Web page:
UFH Law Dean Appointed to ICT Committee of Council of the CHE - A Milestone in Advancing Higher Education Technology Governance

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Professor Mzukisi Njotini, a distinguished academic and the Dean of Law at the University of Fort Hare (UFH) has been recently appointed as a member of the Information and Communication Technology Committee of Council (ICTCoC) within the Council on Higher Education (CHE).

This prestigious appointment recognizes Professor Njotini's expertise in shaping the critical role of ICT in the future of higher education.  He will serve in this position for a three-year term which came into effect on 12 March 2024.

As a member, Professor Njotini's primary responsibility is to provide strategic guidance and oversight on ICT matters within the CHE. This includes advising on ICT policies, reviewing technological advancements, and ensuring the effective implementation of ICT strategies to support the CHE's objectives.

With a rich academic background and a deep commitment to advancing legal education and leveraging technology to enhance learning outcomes, Professor Njotini brings a wealth of knowledge to his new position.

His illustrious career includes serving as the Vice Dean for Teaching and Learning and Associate Professor in the Faculty of Law at the University of Johannesburg (UJ) where he pioneered teaching and learning frameworks aligned with the principles of "education for sustainable development."

Before his time at UJ, Professor Njotini held positions such as Professor and Director of the School of Law at the University of Limpopo (UL) and Senior Lecturer and Lecturer in the College of Law at the University of South Africa. Notably, as Director, he played a pivotal role in the re-accreditation of the LLB programme by the CHE, underscoring his dedication to academic excellence.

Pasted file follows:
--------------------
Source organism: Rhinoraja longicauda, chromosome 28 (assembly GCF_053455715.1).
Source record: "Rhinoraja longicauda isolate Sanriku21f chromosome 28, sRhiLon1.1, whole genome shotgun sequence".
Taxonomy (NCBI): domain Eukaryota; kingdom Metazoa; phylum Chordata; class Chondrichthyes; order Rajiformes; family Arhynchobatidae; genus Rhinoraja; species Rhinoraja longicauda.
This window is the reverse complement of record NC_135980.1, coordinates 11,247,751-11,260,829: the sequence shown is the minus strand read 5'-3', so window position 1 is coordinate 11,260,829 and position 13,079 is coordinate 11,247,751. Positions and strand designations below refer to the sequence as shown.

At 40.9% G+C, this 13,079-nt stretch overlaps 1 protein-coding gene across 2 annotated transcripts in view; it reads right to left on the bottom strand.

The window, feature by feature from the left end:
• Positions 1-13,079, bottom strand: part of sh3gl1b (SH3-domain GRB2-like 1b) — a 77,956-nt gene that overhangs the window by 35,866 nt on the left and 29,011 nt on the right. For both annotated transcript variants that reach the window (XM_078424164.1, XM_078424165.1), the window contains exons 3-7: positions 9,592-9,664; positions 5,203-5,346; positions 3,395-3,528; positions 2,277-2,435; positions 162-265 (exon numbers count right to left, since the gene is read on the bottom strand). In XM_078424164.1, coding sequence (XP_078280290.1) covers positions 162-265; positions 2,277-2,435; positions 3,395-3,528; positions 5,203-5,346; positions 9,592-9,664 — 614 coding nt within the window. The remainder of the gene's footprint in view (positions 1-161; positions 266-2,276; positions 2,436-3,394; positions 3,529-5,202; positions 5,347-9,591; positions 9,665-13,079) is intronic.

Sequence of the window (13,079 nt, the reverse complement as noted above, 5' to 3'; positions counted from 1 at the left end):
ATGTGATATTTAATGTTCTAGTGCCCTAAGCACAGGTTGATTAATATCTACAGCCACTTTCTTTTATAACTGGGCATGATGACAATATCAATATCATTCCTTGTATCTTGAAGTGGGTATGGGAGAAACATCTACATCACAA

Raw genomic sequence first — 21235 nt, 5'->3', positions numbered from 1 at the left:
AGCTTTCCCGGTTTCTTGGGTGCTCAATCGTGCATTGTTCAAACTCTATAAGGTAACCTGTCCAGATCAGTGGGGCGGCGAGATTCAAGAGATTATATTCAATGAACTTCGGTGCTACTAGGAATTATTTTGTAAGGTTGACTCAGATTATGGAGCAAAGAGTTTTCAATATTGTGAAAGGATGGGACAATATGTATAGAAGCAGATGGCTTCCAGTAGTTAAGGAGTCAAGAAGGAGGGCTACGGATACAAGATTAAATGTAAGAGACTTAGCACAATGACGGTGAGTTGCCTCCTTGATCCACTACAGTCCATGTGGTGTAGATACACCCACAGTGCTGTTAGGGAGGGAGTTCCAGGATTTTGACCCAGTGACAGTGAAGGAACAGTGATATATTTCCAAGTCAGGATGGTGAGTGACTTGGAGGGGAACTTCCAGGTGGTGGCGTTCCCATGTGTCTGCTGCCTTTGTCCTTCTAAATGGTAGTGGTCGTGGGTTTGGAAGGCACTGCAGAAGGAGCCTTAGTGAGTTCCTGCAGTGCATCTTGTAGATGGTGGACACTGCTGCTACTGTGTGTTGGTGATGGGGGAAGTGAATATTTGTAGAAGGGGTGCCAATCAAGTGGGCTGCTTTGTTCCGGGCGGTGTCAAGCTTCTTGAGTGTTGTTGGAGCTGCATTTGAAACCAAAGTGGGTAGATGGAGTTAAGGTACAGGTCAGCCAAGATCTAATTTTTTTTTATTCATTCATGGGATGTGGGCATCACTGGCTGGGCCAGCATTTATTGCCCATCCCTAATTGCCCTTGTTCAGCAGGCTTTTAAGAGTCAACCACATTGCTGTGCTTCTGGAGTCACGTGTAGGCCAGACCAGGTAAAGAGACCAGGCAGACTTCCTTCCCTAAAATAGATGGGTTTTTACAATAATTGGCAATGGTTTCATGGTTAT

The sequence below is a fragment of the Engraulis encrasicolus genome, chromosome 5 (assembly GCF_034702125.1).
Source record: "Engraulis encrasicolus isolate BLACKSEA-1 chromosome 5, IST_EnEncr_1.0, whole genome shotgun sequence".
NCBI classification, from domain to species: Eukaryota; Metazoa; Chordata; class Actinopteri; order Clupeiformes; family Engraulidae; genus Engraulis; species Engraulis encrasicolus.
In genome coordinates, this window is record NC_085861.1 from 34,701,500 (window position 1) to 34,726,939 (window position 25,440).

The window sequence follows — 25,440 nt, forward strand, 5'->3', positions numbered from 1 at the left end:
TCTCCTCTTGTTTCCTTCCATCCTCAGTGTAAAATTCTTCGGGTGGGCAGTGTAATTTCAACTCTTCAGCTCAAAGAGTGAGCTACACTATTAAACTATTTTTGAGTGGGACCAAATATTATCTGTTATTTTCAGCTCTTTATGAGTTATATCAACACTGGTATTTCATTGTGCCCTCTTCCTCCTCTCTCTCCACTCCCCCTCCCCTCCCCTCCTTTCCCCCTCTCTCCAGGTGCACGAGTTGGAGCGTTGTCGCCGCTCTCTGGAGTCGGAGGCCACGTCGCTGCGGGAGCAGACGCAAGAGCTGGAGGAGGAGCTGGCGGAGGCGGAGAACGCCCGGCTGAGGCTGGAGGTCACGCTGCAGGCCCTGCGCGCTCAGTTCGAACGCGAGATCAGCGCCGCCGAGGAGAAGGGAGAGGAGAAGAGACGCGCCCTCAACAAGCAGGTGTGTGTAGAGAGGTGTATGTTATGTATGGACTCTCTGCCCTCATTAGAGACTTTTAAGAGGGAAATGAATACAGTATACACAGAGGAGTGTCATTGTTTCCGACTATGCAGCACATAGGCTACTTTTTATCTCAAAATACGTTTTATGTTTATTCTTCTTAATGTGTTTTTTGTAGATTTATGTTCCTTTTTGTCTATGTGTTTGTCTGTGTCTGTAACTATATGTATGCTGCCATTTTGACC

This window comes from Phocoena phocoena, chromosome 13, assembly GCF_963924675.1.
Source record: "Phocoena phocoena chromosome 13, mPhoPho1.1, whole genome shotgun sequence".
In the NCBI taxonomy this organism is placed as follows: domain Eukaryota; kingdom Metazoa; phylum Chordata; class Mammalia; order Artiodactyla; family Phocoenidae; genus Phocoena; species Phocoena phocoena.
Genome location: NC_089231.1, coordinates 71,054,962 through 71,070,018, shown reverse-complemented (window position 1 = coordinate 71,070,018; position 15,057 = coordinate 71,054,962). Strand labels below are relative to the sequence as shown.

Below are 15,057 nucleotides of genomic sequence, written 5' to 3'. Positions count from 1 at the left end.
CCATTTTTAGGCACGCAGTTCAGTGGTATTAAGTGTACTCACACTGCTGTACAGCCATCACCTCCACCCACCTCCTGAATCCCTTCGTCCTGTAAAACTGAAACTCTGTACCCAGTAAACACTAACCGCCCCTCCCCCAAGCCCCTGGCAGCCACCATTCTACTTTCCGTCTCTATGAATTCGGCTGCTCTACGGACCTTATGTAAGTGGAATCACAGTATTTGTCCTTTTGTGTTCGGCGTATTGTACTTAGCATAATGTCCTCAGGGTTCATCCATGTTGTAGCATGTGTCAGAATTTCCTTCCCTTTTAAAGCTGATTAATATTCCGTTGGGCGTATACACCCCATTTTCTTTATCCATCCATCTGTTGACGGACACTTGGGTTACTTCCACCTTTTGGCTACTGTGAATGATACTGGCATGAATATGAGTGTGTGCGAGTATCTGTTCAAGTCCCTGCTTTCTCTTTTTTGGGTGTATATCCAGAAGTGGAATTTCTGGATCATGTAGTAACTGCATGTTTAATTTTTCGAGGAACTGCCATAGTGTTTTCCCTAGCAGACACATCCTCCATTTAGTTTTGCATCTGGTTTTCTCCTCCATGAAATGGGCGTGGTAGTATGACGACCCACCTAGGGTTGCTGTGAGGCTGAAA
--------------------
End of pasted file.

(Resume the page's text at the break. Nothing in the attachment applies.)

Professor Njotini's areas of specialization encompass critical legal domains including information and communications technology law (ICT), the Fourth Industrial Revolution (4IR), cybersecurity, legal philosophy, and ethics.

His scholarly contributions are extensive, evidenced by numerous journal articles, case notes, books, and book chapters in the field of ICT Law. Noteworthy among his co-edited books are "Law and Industry 4.0: Selected Perspectives on a New Scholarship of Teaching and Learning" and volumes 1 and 2 of the "Yearbook of South African Law."

Furthermore, Professor Njotini has presented peer-reviewed papers at both national and international conferences, enriching scholarly discourse in his areas of expertise. He has also developed several courses and programmes, including the Research Methodology in Law and Criminal Justice at UNISA and the Programme in Law and the 4IR at UJ. His teaching portfolio encompasses a diverse range of subjects such as Legal Ethics, Corporate Governance, Cyber Law, and Law and Industry 4.0.

Adding to his impressive academic credentials, Professor Njotini completed post-doctoral research with the Centre for Socio-Legal Studies at Oxford University in the United Kingdom. His research endeavors culminated in the publication of three journal articles, further solidifying his reputation as a leading authority in the field.

Commenting on the personal and academic significance of this appointment, he said: “It is often said that organization should re-invent themselves if they are to remain relevant and sustain business. This is particularly so given that organizations operate in an era of free information flow (data-intensive society). Although information overflows assist in easing the access and availability of information, however, getting the right information for data-driven decision-making processes remains a constant challenge. Thus, this appointment marks a personal and academic development in how one could properly determine the extent to which digital technologies improve business strategy and governance.”

Professor Njotini envisions making a tangible impact in his new role by aligning ICT strategies with national policies and legal frameworks. “The appointment has an enormous impact in shaping or re-shaping the nature and content of the ICT strategies of the CHE. It supports the need to lucidly identify and align ICT strategies with the national policy or legal frameworks and CHE’s strategic objectives.”

As the University community we are confident that with his expertise, Prof Njotini will undoubtedly enrich the committee's deliberations and contribute to the CHE's efforts to harness the transformative potential of ICT in higher education.